I recently attended a White House Conference on Aging (WHCOA) regional conference, a kind of dress rehearsal for the main event at the White House on July 13.
The conference, held at the stunning Edward Kennedy Institute for the Senate in Boston, Mass., featured Sen. Elizabeth Warren (D-Mass.) and U.S. Department of Health and Human Services Secretary Sylvia Burwell, among others. Speakers and panels focused on issues critical to our aging society, including retirement security, healthy aging and elder justice.
These issues are indeed of paramount importance. But the overwhelming concern at the podium, in the panels and in the smaller sessions, was on the needs of the frail elderly.
This focus is both laudable and timely. But there is far more to the story of our changing demographics: Another segment of the “aging” population, the millions of Third Agers between the ages of 55 and 75, are vital, active and equipped with time, talent and the desire to give something back.
When Secretary Burwell spoke of older adults as “assets” for our communities and our country, her remarks set off major applause.
The millions of Third Agers between age 55 and 75 are vital, active and equipped with time, talent and the desire to give something back.
— Ann MacDougall
Boomers Making a Difference
Take Larry Jemison, a retired career postal worker in Cleveland, Ohio, who has spent three years as an AARP Experience Corps volunteer, tutoring young children in basic literacy. Jemison says: “When they tell me, ‘I passed, I passed!’ that’s better than a paycheck.”
Or Garrett Moran, a one-time top manager in a global private equity firm who now uses his business and executive skills as President of Year Up, an amazing organization that helps at-risk youth get on track for skilled jobs or college.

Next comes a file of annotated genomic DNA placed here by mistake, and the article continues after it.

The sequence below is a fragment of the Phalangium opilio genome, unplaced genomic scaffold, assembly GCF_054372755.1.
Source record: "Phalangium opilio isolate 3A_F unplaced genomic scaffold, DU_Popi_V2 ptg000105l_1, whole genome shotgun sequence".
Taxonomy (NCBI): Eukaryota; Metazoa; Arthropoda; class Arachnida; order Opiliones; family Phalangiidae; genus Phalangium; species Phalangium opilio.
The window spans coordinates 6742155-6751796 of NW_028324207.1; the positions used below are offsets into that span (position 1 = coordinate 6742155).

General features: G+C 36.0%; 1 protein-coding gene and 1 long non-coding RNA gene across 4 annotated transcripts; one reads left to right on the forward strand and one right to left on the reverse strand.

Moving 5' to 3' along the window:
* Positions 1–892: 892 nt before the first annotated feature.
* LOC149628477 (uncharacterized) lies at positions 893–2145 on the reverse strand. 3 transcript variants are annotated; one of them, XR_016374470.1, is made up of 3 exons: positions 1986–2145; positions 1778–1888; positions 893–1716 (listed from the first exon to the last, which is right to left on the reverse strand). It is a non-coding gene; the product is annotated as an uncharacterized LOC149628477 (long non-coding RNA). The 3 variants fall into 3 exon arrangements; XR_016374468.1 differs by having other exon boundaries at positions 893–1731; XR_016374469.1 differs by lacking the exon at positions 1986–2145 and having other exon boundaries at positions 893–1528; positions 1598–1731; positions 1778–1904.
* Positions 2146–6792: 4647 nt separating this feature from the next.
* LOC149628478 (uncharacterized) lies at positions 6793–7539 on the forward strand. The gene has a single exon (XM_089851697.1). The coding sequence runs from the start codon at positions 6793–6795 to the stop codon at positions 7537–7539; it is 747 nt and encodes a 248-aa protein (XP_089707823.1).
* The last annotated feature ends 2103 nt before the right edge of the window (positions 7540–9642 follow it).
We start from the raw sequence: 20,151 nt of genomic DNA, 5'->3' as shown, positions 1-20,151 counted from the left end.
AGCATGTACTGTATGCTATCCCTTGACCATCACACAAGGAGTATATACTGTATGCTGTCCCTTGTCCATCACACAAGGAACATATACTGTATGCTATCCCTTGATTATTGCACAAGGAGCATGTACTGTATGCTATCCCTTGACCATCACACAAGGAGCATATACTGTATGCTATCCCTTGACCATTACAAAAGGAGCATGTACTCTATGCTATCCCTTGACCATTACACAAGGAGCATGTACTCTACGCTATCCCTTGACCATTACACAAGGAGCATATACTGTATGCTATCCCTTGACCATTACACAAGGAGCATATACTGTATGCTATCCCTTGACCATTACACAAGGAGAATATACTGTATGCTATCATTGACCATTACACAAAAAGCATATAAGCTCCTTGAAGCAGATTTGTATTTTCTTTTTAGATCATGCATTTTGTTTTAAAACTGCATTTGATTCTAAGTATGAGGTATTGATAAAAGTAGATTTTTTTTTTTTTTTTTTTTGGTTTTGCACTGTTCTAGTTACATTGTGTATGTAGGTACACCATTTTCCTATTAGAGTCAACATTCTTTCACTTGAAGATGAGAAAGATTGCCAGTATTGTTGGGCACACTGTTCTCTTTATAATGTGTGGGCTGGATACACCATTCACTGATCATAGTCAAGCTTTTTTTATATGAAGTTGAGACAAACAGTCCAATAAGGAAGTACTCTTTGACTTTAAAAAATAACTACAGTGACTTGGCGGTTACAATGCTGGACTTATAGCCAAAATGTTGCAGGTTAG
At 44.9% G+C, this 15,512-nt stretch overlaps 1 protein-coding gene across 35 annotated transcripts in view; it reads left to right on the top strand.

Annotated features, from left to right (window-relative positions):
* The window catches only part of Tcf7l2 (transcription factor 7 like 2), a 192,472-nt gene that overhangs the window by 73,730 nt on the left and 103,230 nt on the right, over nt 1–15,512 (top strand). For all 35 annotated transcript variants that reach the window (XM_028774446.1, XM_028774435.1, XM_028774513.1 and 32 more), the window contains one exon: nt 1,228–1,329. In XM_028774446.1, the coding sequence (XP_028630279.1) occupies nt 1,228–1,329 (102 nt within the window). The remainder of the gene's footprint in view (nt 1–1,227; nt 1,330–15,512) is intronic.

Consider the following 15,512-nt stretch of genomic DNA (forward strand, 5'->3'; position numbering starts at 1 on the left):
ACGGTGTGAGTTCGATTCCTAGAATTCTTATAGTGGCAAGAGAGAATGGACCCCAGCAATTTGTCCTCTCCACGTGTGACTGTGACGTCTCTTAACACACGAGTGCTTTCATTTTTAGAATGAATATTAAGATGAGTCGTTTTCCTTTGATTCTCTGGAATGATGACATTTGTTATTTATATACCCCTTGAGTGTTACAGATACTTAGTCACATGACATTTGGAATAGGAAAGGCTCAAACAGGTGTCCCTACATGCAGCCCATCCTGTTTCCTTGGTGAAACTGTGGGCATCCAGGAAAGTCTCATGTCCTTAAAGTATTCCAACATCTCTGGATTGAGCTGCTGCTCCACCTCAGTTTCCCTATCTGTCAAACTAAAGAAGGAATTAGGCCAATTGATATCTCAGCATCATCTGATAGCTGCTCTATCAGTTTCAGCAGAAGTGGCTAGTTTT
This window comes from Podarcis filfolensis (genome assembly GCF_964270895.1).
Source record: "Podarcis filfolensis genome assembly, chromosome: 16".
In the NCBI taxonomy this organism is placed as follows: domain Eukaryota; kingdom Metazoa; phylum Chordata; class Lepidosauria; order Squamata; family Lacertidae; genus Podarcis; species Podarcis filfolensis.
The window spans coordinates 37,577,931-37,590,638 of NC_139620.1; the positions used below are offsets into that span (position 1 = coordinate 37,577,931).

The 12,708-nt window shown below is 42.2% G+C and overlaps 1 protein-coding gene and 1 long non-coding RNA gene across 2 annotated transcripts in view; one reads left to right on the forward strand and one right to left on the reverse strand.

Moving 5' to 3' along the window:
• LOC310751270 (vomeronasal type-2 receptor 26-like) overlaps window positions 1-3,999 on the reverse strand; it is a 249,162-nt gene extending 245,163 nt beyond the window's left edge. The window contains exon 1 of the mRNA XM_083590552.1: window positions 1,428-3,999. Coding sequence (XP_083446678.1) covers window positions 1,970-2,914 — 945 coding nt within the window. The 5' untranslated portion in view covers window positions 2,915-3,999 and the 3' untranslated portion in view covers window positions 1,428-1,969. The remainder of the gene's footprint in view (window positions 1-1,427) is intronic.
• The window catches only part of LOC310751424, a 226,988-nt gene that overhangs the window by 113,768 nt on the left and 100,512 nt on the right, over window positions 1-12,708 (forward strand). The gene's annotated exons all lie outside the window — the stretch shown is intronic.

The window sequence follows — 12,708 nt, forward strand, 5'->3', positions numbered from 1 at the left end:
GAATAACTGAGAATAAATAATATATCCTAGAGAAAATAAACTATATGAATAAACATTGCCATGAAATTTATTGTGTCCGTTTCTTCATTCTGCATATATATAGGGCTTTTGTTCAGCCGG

These individuals and millions more like them comprise an ad-hoc “Boomer Corps” — a Peace Corps analog that’s loaded with skills and experience. This army of experienced talent could be an enormously powerful asset in response to some of our country’s biggest challenges: working with at-risk youth, fighting poverty and climate change, and yes, addressing the needs of our frail elderly.
That’s good news for society — and it’s good news for Third Agers, too. Ample scientific evidence shows that purpose-driven work is good for communities and for the people who do it.
Let’s Start a Boomer Corps
Meaningful work or engagement is directly connected to healthy aging and can potentially defer decline to a state of frailty. And for many who are living longer, these encore careers can provide much-needed income.
The bottom line: A real Boomer Corps could offer a powerful triple win for America: advancing healthy aging, financial security and social impact.
The WHCOA should take up Secretary Burwell’s challenge and include programming that includes Third Agers as well as the frail elderly. It should promote stories of individuals and organizations that are harnessing encore talent for the greater good.
Finally, the WHCOA should press for more investment in innovative and scalable models to harness all of this capable, available talent, for the good of individuals and society.
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